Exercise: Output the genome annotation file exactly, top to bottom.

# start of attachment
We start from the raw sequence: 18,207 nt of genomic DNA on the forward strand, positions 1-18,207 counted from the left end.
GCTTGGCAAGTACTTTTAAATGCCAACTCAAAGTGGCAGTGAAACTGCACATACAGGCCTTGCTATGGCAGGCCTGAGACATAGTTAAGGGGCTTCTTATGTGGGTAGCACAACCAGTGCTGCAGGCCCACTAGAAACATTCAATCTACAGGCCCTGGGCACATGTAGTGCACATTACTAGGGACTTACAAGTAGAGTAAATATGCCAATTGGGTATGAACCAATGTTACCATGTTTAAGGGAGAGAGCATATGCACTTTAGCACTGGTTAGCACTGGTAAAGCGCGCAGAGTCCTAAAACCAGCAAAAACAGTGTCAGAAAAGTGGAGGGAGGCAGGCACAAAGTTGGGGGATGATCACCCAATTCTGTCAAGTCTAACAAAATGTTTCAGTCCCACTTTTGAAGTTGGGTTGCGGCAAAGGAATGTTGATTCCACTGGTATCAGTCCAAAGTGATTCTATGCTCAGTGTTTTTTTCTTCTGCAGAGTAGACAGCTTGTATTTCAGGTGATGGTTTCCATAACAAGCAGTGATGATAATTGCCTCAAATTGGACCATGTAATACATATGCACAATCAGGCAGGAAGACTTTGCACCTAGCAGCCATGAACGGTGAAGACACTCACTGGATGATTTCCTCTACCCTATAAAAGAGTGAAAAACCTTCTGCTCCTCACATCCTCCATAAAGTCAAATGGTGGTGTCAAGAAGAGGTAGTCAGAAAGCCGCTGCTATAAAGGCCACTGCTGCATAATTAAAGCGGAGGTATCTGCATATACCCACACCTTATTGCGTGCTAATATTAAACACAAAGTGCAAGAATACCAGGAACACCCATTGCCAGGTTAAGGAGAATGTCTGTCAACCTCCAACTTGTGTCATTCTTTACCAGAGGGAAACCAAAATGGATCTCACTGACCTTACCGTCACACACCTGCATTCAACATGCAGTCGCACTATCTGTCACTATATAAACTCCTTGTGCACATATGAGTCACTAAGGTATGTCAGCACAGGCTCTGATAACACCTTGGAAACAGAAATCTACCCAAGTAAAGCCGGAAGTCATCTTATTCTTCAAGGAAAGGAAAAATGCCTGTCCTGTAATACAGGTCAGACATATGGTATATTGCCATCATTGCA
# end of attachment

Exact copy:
We start from the raw sequence: 18,207 nt of genomic DNA on the forward strand, positions 1-18,207 counted from the left end.
GCTTGGCAAGTACTTTTAAATGCCAACTCAAAGTGGCAGTGAAACTGCACATACAGGCCTTGCTATGGCAGGCCTGAGACATAGTTAAGGGGCTTCTTATGTGGGTAGCACAACCAGTGCTGCAGGCCCACTAGAAACATTCAATCTACAGGCCCTGGGCACATGTAGTGCACATTACTAGGGACTTACAAGTAGAGTAAATATGCCAATTGGGTATGAACCAATGTTACCATGTTTAAGGGAGAGAGCATATGCACTTTAGCACTGGTTAGCACTGGTAAAGCGCGCAGAGTCCTAAAACCAGCAAAAACAGTGTCAGAAAAGTGGAGGGAGGCAGGCACAAAGTTGGGGGATGATCACCCAATTCTGTCAAGTCTAACAAAATGTTTCAGTCCCACTTTTGAAGTTGGGTTGCGGCAAAGGAATGTTGATTCCACTGGTATCAGTCCAAAGTGATTCTATGCTCAGTGTTTTTTTCTTCTGCAGAGTAGACAGCTTGTATTTCAGGTGATGGTTTCCATAACAAGCAGTGATGATAATTGCCTCAAATTGGACCATGTAATACATATGCACAATCAGGCAGGAAGACTTTGCACCTAGCAGCCATGAACGGTGAAGACACTCACTGGATGATTTCCTCTACCCTATAAAAGAGTGAAAAACCTTCTGCTCCTCACATCCTCCATAAAGTCAAATGGTGGTGTCAAGAAGAGGTAGTCAGAAAGCCGCTGCTATAAAGGCCACTGCTGCATAATTAAAGCGGAGGTATCTGCATATACCCACACCTTATTGCGTGCTAATATTAAACACAAAGTGCAAGAATACCAGGAACACCCATTGCCAGGTTAAGGAGAATGTCTGTCAACCTCCAACTTGTGTCATTCTTTACCAGAGGGAAACCAAAATGGATCTCACTGACCTTACCGTCACACACCTGCATTCAACATGCAGTCGCACTATCTGTCACTATATAAACTCCTTGTGCACATATGAGTCACTAAGGTATGTCAGCACAGGCTCTGATAACACCTTGGAAACAGAAATCTACCCAAGTAAAGCCGGAAGTCATCTTATTCTTCAAGGAAAGGAAAAATGCCTGTCCTGTAATACAGGTCAGACATATGGTATATTGCCATCATTGCA